Tuesday, 15 December 2015

Prams and prejudice

Like all good hypocrites, I'm about to have a healthy rant about something which I was guilty of myself up until only recently.

Before little miss graced us with her presence, I had little time for the pram-pushing posse of parents with an uncanny knack for blocking aisles, doorways and pavements when I needed to get somewhere.  My intolerance probably stems from seven years of London life, where I was one of the 'elbows up' brigade who thought Oxford Street needed a fast lane, who had a wide portfolio of tut sounds reserved for shuffling tourists and teenagers and who was always running late, half thanks to TFL and half thanks to my love affair with the snooze button.

Becoming a mother changed everything.  Suddenly I find myself walking in the sensible shoes of those tired pavement trudgers trying to manoeuvre unwieldy vehicles down uneven streets littered with obstacles and tutting pedestrians.

In the past few months, I've nearly up-ended my precious cargo over a particularly problematic kerb, abandoned shopping because trying to manoeuvre down crowded aisles was annoying me as much as fellow shoppers, and had to do about-turns on pavements rendered impassable by vans or wheelie bins.  I've gone for lunch where they seated seven of us, each with a pram, on the mezzanine level, meaning we each had to stand sheepishly at the top of three steps waiting for staff to help us get back down again when it was time to leave.  I haven't even entertained the idea of taking a train anywhere, for fear that my peculiarly British trait of not wanting to ask for help will mean little miss and I are stranded at the stairs-only station all afternoon while my pleading looks inevitably end up looking more like resting bitch face.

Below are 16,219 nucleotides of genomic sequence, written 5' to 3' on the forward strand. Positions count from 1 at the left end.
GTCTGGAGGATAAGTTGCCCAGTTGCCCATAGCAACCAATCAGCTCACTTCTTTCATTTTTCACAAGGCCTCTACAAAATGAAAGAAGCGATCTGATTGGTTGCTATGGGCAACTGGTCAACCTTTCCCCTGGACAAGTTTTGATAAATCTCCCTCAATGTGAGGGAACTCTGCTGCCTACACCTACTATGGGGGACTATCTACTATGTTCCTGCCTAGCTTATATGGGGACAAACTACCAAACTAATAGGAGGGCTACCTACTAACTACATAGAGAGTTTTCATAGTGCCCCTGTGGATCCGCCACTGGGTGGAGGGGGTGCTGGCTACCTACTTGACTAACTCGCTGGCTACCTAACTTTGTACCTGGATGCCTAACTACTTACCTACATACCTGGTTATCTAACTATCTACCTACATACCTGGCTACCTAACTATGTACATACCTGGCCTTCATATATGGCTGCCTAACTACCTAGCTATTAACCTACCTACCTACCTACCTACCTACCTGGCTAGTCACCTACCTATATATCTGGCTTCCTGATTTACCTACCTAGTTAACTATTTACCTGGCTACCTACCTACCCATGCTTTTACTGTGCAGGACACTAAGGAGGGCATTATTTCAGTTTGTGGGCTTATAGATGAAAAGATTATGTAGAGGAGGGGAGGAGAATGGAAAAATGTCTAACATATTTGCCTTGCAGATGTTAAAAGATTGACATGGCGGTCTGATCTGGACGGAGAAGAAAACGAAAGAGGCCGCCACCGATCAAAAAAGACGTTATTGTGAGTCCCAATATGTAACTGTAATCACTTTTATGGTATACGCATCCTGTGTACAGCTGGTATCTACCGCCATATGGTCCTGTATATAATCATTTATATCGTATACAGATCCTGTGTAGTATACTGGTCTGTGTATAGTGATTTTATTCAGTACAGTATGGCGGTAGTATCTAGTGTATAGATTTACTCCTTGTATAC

Husband and I didn't really bring practicality into researching prams.  We reasoned that living in suburbia rather than the Serengeti meant we didn't need a zippy little all-terrain number, and ended up with a beautiful but bulky Italian model.  While the pram's perfectly serviceable, I regret now that we were sucked in by its impossibly chic promo video (glamorous madre in heels, padre in a sharp suit) and detachable coffee cup holder (which, in a bitter twist, doesn't even accommodate my cappuccinos) rather than considering whether it was up to the job of navigating clogged pavements, muddy parks and country roads.

So next time you find yourself tutting as you find your festive shopping put on hold by a struggling mother laden down with a squawking infant and a bevy of bags, please remember, when you become a pram-pusher, the world is no longer your oyster but an obstacle course.  I tell myself things will be different once little miss starts walking, but that's probably the festive delusion setting in!

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